Having a premature baby in the Neonatal Intensive Care Unit (NICU) is probably one of the most stressful events any family, and any relationship, can go through. Although the vast majority of premature babies go on to thrive as normal healthy children, the immediate experience of neonatal intensive care is a very emotional, physical, and practical challenge for all involved.
Though the primary focus of the NICU is on the wellbeing of the premature baby, staff at the NICU are aware that having a child in intensive care affects parents and families. Staff are also aware that lowering levels of distress for parents is likely to have a positive effect on the baby. For this reason, all NICUs will have mechanisms in place to help families get through the ups and downs. We believe that all parents and families need support. If you are not immediately offered help, don’t hesitate to ask for it.
Additionally, depending on where you live, there may be government and non-governmental services, both financial and practical in nature, that exist for exactly these types of unexpected family challenges. The staff at the NICU should be aware of these services and where and how to access them. Again, if you are not immediately offered support in this regard, ask.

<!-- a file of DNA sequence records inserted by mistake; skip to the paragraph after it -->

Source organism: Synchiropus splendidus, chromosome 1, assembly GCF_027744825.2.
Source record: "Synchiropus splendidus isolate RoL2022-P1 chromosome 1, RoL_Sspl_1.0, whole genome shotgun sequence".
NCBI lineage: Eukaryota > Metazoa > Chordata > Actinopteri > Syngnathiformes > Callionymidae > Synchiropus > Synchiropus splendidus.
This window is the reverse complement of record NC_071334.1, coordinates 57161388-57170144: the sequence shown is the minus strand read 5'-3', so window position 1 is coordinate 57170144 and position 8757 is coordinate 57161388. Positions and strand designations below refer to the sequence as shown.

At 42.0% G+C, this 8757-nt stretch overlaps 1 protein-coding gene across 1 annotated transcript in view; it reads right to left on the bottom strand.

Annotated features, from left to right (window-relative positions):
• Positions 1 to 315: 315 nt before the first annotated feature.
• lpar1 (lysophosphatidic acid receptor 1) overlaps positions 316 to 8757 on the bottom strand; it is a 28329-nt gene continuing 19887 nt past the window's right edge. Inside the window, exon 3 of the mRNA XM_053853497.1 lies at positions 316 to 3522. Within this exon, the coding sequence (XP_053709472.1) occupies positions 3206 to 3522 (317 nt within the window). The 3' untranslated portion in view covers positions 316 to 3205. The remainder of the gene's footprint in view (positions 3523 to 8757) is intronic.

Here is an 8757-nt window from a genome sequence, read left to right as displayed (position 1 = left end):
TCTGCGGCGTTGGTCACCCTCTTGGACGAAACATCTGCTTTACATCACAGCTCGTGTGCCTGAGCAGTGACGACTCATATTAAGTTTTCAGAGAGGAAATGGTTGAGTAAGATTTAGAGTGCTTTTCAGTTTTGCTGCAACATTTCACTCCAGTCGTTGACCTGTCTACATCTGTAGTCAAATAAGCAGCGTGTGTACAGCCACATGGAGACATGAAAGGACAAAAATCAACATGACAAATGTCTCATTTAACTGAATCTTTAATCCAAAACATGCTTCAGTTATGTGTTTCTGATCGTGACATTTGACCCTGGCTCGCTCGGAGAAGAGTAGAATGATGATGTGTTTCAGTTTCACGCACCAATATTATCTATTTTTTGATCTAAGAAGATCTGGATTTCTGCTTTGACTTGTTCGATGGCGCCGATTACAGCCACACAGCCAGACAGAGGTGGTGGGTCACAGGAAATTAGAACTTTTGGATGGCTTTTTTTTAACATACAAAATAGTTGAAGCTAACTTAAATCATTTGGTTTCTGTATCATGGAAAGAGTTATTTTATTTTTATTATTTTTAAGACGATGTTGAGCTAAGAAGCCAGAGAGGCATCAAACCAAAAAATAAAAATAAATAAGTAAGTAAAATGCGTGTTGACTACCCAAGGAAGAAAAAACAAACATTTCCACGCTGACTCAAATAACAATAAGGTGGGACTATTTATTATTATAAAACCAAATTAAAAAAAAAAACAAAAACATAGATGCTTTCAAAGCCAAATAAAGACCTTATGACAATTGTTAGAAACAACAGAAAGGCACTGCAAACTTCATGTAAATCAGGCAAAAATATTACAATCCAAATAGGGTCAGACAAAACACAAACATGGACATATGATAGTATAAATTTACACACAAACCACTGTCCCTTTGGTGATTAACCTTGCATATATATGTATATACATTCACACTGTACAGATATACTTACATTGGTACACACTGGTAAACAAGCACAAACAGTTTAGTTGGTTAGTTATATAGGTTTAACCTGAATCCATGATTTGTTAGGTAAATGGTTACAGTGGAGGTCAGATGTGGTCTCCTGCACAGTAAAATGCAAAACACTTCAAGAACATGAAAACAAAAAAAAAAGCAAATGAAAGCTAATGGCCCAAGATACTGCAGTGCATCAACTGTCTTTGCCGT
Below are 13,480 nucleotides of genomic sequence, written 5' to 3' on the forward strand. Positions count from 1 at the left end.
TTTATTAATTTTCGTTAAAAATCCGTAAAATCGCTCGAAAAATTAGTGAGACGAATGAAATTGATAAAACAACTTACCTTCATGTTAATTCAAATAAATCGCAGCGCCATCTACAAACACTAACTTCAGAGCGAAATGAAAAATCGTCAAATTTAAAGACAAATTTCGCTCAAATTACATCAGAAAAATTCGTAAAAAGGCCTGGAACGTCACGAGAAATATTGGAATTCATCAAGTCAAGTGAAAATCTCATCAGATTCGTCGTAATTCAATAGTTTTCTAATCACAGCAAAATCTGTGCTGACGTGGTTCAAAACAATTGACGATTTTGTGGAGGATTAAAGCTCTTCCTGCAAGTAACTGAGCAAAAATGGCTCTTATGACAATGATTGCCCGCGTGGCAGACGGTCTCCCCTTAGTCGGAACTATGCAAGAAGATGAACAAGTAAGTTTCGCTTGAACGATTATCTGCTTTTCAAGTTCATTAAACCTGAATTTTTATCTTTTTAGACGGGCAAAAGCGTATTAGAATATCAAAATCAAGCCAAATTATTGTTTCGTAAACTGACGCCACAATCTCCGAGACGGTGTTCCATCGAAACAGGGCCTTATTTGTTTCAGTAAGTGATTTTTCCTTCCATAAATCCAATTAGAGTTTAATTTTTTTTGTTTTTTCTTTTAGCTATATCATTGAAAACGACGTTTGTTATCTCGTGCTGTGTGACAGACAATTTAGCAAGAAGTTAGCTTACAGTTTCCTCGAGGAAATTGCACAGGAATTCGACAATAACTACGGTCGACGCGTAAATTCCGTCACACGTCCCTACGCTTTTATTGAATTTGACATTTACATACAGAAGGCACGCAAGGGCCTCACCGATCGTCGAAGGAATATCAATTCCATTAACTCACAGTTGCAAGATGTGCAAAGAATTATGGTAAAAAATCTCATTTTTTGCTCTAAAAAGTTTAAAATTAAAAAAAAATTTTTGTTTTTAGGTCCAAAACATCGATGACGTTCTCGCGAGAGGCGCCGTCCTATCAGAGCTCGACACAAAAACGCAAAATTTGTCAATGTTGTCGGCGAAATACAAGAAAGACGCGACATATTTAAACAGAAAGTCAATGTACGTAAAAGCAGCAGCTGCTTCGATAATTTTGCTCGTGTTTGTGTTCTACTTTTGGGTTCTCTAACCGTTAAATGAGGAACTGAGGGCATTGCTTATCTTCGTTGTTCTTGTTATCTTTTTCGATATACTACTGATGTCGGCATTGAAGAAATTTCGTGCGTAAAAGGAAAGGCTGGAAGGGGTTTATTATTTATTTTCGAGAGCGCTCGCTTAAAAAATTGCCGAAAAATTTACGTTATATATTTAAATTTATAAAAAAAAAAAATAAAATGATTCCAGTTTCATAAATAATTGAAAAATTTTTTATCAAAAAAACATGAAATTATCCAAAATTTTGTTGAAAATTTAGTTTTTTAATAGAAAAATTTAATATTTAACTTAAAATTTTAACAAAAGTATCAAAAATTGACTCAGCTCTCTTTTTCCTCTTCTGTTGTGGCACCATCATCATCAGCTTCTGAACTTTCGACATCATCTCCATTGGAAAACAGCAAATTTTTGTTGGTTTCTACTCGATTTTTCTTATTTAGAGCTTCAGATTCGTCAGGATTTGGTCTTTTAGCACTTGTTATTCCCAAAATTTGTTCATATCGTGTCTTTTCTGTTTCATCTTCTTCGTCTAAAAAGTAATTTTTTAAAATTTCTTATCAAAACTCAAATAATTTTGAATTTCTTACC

Most families coping with a baby in the NICU have had no time to prepare. Typically, premature births happen unexpectedly. Rather than bringing a healthy full-term baby home, which is itself stressful, these parents find themselves in a complex environment full of anxieties and questions. At the same time, other responsibilities have not gone away. Additionally, the mother of the child has just given birth and, depending on the circumstances, may need a few days longer than would normally be expected to recover, often in another hospital. All practical aspects of this event could not have been anticipated. Forgive yourself for not being prepared. Start asking about who in the hospital, government, and church, and which friends and family can help, and in what ways.